This is a helpful little breakdown so you can plan your day of hydration and skin protection. Oh, and here’s our little reimagined Roots Picnic that found its way into the paper this week (and online). And big ups to Adam Mazur for the charming illustration he provided. Here’s how my mind works:
With everyone kickin’ back this past weekend, celebrating Memorial Day the best way we know how—by grillin’ and drinkin’ on porches and in Fairmount Park—we couldn’t help wondering what the scene would be like if a few of the slew pegged to turn in sets at the Roots Picnic this weekend were actually the Roots’ guests at a picnic at the Plat. What kind of party would that be? Would it involve cheesesteaks? Answer: Fun, and hopefully not.
- Grimes would bring the metal armor and neon pink hair extensions she used in the outstanding 10 million-viewed video for “Genesis” for shits and giggles. As a Canuck, she’d be a well-behaved guest who was sure to clean up after herself and bring a side dish in some Tupperware. Cole slaw, maybe?
- How To Dress Well’s a toughie, being that Tom Krell’s a pretty low-key and quiet personality. He might bring a small keyboard for R&B jamming’s sake and would obviously be dressed well, perhaps in a modern summer-weight suit.
- Gary Clark Jr. is a Texan, and Texans know how to barbecue. So we’re thinking he’d bring ribs, rub, some sauce and some blues to man the grill. No question he’d bring a guitar to the table to quietly wail out some American sadness.
- Solange would be the belle of the ball, in all likelihood, the tall drink of water a vision before the Schuylkill in a sensible but stylish vintage dress, bearing small bottles of bubbly with straws and a handful of pansies.
- Macklemore and Ryan Lewis would undoubtedly be in thrift store duds, and maybe Mack’d don a spring fur, but one thing’s for sure: His hair game would be tight, fully styled with product and perhaps packing backup in case it got windy.
- Finally, the real party boy would be Trinidad James. He’d bring the kush, we’re pretty sure, or a bong or a blunt or papers or spliff. He’d hopefully sport plenty of gold to shine in the summer sun—ideally, in the form of gold-studded slippers as part of a tricked-out goody bag. And he’d win “Most Likely to Bring Purple Drink.” Hands down.
Sat, June 1. Noon. Sold out. Festival Pier at Penn’s Landing, Columbus Blvd. and Spring Garden St. ticketmaster.com
Whether you have a child, you’re expecting one, or you know someone who is, this is one event you’re going to want on your radar because times is tough—and kids are expensive.
This Saturday, from 10 a.m. to 1 p.m, Baby Goods (& kids) eXchange (BGX) will be bringing its massive stockpile of gently used children’s clothes and gear to the Circle Thrift at the corner of Broad and Washington (1125 S. Broad St.) for a free swap open to all parents and caregivers.
Besides clothing for tots of all sizes, some of the many items up for grabs include baby carriers, tubs, strollers, high chairs, books, toys and perhaps best of all, maternity apparel. Snacks and bags will also be provided.
Although you don’t have to drop off any children’s stuff in order to come and pick up some new ones, if you do happen to have some stashed away, you should definitely consider donating it. Circle of Hope accepts donations every day during normal business hours at both its South Philly and Kensington (2233 Frankford Ave.) thrift store locations.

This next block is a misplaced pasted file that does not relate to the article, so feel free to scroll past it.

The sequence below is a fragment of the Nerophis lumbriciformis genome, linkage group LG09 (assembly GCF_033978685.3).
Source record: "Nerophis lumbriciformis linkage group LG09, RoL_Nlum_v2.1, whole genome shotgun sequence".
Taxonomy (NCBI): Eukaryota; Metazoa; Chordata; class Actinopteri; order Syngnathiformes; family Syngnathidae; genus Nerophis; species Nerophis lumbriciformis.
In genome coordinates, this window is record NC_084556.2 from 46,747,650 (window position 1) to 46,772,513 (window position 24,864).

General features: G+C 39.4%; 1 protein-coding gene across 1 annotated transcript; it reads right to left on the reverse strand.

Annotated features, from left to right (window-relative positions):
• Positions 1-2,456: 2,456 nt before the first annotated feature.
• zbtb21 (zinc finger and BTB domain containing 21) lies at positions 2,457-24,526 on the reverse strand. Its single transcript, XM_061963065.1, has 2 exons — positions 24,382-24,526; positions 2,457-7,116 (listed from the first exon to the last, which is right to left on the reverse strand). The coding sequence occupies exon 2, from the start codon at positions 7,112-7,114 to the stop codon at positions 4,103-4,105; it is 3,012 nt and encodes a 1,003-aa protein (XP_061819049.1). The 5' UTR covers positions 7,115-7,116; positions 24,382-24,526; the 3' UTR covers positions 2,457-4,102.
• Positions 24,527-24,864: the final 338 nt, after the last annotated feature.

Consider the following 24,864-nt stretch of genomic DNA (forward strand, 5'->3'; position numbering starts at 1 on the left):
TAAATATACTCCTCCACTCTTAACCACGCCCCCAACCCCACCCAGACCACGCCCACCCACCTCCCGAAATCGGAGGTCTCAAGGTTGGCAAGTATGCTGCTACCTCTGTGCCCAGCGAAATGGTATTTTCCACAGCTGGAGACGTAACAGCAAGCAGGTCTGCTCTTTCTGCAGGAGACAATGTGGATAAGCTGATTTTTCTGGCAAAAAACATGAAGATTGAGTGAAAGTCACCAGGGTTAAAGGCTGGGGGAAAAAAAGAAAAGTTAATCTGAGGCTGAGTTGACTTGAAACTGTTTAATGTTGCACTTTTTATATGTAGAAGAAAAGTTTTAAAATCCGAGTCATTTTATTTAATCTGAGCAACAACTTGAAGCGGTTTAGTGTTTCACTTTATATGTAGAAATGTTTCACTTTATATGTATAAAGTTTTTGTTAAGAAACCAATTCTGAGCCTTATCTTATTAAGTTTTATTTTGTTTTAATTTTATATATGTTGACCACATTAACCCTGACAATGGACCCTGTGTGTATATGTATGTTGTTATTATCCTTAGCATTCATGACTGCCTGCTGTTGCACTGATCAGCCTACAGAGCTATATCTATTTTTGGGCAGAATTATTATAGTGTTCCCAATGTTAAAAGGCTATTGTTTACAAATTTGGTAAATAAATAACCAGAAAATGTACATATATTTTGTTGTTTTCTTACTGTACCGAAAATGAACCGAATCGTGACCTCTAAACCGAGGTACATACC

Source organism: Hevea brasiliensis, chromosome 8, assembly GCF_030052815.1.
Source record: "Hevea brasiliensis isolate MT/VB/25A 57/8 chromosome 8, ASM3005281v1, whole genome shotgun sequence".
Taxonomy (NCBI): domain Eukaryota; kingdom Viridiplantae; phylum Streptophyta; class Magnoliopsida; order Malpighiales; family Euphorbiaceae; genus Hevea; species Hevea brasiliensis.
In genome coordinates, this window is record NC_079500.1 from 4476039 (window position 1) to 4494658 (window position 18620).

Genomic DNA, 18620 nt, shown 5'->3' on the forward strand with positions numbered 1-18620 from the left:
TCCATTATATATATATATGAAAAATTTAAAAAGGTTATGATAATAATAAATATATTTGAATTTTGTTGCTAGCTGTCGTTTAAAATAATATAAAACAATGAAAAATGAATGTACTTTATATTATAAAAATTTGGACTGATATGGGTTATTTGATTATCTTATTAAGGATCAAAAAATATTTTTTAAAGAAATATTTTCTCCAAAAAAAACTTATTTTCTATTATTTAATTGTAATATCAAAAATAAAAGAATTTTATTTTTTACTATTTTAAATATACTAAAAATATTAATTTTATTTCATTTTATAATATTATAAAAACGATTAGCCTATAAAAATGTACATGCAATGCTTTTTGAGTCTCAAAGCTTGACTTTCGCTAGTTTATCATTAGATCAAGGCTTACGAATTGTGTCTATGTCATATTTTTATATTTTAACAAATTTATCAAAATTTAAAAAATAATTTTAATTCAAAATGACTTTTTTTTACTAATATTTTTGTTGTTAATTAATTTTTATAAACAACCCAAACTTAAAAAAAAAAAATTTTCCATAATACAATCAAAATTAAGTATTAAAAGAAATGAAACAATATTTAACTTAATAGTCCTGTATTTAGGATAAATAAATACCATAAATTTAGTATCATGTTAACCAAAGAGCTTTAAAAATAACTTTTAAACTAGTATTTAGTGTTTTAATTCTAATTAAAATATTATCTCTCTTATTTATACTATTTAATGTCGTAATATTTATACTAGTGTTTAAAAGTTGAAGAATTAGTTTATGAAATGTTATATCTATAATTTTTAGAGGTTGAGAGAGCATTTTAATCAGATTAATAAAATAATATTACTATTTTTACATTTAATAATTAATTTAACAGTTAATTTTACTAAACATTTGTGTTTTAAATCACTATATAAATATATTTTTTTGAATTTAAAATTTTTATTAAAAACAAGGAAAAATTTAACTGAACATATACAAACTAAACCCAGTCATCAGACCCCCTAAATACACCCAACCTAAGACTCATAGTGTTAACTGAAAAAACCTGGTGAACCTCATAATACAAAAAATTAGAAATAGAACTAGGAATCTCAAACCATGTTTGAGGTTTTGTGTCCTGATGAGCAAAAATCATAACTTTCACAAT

And if you can’t make it out this Saturday, be sure to follow BGX on Facebook, as they host monthly exchanges at various spots around the Philly area and in South Jersey.
For anyone attending Art Star’s tenth annual craft extravaganza this weekend, it’s a good idea to have some sort of plan of attack mapped out before entering the Great Plaza at Penn’s Landing. With 100+ vendors competing for your time and attention, knowing which ones you definitely want to target might make the afternoon a little less overwhelming. So here’s five to consider adding to your must-see list.
Note: I’ve purposely chosen to exclude the local artisans who I’ve now written about numerous times on this here blog. For instance, Joey Five Cents, Penelope Rakov, exit343 designs, Yardsale Press, Phea Jean, BirdQueen Designs, Concrete Polish Jewels, Made with Awesome, Jay McCarroll, etc.
USB Typewriter (#51)
OK, so this is one of the most awesome inventions I’ve seen in a long time. Rather than simply collecting dust as useless piece of décor, now you can finally transform a broken, vintage typewriter into a functional keyboard for your Mac or PC using their easy conversion kit (which only cost about $79!). The USB Typewriter also makes for a perfect keyboard dock for your iPad or tablet.
Whether it’s an accent table, cabinet or candleholder, any one of this Kensington-based company’s handmade rustic, modern furnishings would make for a beautiful addition to your home. They are also all made using reclaimed wood and metals.
Meera Lee Patel (#65)
One of only a few newcomers chosen to take part in this year’s bazaar, the New Jersey artist will be showcasing and selling a wide array of items, from original paintings and illustrated paper goods to hand-sewn tea towels and pillows.
Overall Baby (#37)
What could be more adorable than infants and toddlers in overalls? Infants and toddlers in custom-made overalls with fun textiles and prints. The picture pretty much speaks for itself.
Comfort is paramount when it comes to this New York-based designer’s eccentric line of hand-sewn apparel and accessories. Hopefully, she’ll be bringing along a few of her super cute winter accessories, despite them now being out of season.
Eiffel Tower Tea Set, $50 / Omoi Zakka Shop (1608 Pine St.)
Rebecca Minkoff ‘Craig’ Camera Bag, $195 / South Moon Under (1731 Chestnut St.)
Hidden Secrets Book Box, $24 / Ten Thousand Villages (1122 Walnut St.)
Kembrel Jewelry, Allie Necklace (Pink/White), $24 / Kembrel (1822 Chestnut St.)
Farmhaus “Firewood” Candle Holder, $32 / Art Star (623 N. Second St.)
Floral Blazer by Rehab, $68 / Aoki Boutique (115 S. 22nd St.)
Imported Italian and Scottish Soaps, $12-$24 / Stadler-Kahn (1724 Sansom St.)
Trois Petits Lockets, $89.95 / Scarlett Alley (241 Race St.)
Hand Embroidered ‘Relax’ Pillow, $90 / Mushmina (1540 South St.)
Large Gift Set, $65 / Duross & Langel (117 S. 13th St.)